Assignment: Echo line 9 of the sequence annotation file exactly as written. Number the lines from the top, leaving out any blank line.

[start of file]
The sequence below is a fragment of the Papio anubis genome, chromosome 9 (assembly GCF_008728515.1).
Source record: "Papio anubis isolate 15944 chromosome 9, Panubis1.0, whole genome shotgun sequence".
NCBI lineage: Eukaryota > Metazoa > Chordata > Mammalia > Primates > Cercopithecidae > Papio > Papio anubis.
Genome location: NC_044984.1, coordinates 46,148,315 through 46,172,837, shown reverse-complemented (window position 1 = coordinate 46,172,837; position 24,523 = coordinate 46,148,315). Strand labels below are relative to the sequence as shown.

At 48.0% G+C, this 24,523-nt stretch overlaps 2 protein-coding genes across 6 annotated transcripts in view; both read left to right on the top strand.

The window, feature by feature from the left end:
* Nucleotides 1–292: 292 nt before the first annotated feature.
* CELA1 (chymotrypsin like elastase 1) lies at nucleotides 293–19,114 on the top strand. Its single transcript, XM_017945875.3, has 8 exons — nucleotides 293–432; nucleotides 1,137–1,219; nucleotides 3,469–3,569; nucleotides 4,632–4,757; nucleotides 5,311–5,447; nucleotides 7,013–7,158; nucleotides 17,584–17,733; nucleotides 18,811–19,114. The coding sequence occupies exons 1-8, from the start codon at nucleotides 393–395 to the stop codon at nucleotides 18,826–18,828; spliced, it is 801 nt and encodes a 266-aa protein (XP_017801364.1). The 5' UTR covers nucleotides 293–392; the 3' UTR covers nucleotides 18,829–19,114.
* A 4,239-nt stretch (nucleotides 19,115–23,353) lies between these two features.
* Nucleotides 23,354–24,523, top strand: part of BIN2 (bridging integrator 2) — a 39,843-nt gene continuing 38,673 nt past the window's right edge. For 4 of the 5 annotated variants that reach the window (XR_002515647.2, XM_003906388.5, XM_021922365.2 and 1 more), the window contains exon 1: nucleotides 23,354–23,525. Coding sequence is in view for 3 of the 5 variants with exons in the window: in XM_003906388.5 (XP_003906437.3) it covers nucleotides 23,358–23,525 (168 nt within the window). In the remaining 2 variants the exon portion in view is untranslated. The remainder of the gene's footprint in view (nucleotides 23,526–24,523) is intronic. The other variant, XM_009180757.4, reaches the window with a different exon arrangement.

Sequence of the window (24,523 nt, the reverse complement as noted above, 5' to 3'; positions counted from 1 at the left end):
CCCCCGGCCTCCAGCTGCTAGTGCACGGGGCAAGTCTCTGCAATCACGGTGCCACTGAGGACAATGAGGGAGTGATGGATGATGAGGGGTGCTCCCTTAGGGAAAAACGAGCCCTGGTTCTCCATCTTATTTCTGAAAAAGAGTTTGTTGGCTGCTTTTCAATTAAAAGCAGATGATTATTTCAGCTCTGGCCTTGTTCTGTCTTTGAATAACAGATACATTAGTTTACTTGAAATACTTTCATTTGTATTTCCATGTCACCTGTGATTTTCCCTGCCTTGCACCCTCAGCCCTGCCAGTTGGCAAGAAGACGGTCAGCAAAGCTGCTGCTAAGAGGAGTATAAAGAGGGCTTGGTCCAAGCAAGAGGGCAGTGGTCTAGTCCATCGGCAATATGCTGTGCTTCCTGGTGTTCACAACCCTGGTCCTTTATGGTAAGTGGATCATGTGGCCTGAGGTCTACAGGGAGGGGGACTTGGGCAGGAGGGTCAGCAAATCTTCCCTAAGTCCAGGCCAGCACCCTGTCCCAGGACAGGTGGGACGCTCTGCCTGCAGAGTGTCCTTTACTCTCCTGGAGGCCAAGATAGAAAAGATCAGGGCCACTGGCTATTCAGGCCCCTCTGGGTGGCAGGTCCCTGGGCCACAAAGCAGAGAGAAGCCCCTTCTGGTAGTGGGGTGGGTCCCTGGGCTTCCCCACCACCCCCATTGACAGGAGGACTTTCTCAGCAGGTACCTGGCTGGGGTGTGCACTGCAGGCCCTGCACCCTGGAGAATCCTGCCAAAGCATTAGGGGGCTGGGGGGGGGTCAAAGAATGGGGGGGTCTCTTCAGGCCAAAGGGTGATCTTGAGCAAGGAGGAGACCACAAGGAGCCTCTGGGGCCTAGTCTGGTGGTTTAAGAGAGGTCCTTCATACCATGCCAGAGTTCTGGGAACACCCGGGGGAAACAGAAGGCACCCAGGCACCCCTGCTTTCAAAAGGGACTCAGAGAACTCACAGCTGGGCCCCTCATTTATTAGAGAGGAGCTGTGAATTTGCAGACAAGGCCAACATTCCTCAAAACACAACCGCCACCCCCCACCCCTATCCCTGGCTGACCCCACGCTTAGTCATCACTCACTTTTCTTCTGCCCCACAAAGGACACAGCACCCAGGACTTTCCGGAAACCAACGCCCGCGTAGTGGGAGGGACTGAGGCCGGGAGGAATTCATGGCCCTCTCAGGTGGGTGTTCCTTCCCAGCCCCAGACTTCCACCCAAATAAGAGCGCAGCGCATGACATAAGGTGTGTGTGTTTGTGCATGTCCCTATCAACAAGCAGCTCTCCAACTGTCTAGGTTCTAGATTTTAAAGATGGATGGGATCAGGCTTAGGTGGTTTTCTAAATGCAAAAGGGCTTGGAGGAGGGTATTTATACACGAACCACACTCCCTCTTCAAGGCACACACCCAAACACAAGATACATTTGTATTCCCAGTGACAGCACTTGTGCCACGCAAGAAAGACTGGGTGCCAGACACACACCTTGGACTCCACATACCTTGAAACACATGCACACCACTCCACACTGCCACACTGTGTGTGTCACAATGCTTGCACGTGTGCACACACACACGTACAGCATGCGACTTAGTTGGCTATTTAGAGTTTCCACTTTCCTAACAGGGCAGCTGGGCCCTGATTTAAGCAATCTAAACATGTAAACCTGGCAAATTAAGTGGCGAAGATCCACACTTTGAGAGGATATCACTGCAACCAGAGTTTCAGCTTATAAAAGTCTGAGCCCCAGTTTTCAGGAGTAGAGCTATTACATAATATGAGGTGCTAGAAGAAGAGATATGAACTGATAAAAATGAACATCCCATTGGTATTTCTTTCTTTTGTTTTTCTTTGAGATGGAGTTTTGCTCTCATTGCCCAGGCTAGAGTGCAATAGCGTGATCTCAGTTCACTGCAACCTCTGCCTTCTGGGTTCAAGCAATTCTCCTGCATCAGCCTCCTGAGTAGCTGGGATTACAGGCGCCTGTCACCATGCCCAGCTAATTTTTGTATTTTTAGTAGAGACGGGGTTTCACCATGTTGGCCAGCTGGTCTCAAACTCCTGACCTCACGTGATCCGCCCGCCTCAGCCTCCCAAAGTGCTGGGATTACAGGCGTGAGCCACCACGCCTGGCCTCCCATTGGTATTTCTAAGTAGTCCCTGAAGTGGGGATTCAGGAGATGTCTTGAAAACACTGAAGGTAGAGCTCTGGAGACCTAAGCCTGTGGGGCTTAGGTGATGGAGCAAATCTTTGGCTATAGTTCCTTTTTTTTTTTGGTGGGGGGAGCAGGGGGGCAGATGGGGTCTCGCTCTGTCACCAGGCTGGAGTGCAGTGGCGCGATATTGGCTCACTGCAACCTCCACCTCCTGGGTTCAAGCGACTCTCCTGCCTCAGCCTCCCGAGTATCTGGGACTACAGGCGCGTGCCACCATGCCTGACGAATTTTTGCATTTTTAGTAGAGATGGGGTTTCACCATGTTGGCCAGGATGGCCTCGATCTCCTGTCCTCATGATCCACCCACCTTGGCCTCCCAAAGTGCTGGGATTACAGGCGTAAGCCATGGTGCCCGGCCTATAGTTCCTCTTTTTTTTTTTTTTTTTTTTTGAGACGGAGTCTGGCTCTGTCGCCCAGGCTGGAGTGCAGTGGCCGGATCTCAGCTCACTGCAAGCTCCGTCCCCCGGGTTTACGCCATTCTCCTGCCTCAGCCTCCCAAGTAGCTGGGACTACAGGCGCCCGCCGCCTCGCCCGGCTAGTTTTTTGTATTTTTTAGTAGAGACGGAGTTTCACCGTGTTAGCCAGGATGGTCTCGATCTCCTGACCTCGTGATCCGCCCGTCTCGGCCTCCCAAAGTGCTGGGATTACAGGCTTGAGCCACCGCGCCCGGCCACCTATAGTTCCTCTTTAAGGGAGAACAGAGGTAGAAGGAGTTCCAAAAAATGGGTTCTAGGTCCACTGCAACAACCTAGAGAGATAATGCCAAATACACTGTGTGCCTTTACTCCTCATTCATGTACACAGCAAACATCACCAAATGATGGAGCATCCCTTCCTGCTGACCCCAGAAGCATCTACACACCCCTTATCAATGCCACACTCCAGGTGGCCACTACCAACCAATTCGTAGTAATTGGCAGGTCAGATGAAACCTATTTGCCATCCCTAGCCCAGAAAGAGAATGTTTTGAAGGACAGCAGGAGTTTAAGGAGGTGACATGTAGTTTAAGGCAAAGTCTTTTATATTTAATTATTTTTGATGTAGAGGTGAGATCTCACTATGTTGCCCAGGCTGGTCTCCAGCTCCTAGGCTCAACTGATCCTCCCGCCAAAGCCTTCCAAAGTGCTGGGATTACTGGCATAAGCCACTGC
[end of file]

* A 4,239-nt stretch (nucleotides 19,115–23,353) lies between these two features.